“Spirituality is the open-secret,” says Rader. “A lot of people know that if we quieten down we can tap into a deeper power. And the movies that tap into that, like Star Wars and Interstellar, are hugely popular. Audiences know what the film is telling them, they have a sense that this story is working on a deeper level. It’s telling them that there’s more to life than just the ordinary. That there’s something much bigger, and they’re a part of it.”

    A philosophy to which many are keen to subscribe is what makes religions successful. Movies, too.

    How movies embraced Hinduism (without you even noticing) | Film | The Guardian
     
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  3. sydsnyper

    sydsnyper Senior Member Senior Member

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    Using the time tested magic of (mis)interpretation, one can make any religion sound similar to these movie plots. The question is, do we want to tie up our faith & understanding of our age old philosophies in hollywood's acceptance of them.
     
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  4. Razor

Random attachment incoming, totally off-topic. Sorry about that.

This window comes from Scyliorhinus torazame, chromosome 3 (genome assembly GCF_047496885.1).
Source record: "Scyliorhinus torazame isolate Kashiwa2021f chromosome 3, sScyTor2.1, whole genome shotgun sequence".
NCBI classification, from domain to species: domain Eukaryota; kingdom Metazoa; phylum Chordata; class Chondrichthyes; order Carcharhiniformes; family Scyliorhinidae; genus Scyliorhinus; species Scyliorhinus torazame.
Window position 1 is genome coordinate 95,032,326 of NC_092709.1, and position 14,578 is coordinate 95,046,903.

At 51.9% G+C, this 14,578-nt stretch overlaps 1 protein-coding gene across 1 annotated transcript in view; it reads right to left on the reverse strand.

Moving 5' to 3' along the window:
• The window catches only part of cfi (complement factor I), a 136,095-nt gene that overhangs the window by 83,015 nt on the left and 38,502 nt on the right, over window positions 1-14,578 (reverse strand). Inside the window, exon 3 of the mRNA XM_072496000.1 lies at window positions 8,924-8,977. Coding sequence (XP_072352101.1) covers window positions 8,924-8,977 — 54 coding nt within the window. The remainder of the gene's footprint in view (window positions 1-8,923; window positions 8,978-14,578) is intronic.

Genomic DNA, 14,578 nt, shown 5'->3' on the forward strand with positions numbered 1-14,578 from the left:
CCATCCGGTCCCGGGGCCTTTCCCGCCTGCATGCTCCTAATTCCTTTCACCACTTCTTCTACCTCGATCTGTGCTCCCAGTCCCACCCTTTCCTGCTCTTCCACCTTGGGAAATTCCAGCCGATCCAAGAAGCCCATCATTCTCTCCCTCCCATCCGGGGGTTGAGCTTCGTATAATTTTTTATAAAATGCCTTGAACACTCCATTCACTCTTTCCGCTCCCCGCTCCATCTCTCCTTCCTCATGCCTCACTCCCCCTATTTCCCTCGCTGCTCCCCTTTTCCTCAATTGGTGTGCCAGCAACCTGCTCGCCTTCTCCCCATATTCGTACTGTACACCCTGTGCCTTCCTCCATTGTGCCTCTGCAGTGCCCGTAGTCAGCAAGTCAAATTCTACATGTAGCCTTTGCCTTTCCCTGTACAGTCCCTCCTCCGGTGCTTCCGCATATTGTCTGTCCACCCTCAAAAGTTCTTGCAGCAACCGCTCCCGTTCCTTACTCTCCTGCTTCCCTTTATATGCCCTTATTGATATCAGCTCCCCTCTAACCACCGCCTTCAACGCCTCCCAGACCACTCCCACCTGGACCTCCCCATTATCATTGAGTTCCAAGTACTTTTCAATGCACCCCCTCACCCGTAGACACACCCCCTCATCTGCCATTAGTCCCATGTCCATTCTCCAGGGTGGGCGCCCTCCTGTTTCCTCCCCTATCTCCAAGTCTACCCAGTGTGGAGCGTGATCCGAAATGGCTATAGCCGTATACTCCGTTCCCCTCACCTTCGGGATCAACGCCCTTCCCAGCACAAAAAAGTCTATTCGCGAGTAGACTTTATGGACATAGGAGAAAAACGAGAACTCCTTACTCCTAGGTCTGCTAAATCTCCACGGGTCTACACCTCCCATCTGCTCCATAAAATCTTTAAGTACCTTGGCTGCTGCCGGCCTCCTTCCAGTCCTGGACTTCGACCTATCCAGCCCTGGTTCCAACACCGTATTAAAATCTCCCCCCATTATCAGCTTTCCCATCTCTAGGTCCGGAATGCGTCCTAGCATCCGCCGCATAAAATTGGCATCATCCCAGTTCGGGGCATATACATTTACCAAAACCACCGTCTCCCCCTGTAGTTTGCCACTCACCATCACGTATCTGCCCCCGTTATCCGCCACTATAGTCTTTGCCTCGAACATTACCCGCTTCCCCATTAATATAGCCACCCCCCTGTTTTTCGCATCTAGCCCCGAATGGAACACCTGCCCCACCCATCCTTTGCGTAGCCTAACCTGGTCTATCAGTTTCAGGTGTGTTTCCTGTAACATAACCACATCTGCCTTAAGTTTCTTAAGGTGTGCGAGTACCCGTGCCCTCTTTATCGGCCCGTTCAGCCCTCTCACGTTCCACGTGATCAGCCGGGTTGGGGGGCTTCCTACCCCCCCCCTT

Razor CIDs from Tamilnadu Senior Member

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    So essentially it is stealing of ideas without giving due credit to its origins.
    I thought the West was strict on copyright matters. Oh wait, only when it comes to its own ideas. Right.

    PS:
    The Matrix Series copies heavily from Hindu ideas.
    Star Wars inspiration comes from Japanese movie "The Hidden Fortress", of course no credit was given to original movie.
    Darth Vader's suit is a copy of the Samurai armor, no credit given. ( @Dovah :nod: )
    The acclaimed DiCaprio movie "Departed", copy (well, inferior copy) of Chinese movie "The Infernal Affairs". Just a few examples of how the West robs with subtlety and at same time keeps crying about how everyone else breaks copyright :lol:
     
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  5. Mad Indian

    Mad Indian Proud Bigot Veteran Member Senior Member

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    I would not have taken the article seriously if not for you also claiming it to be so. You are not satirising are you?
     
  6. Srinivas_K

    Srinivas_K Senior Member Senior Member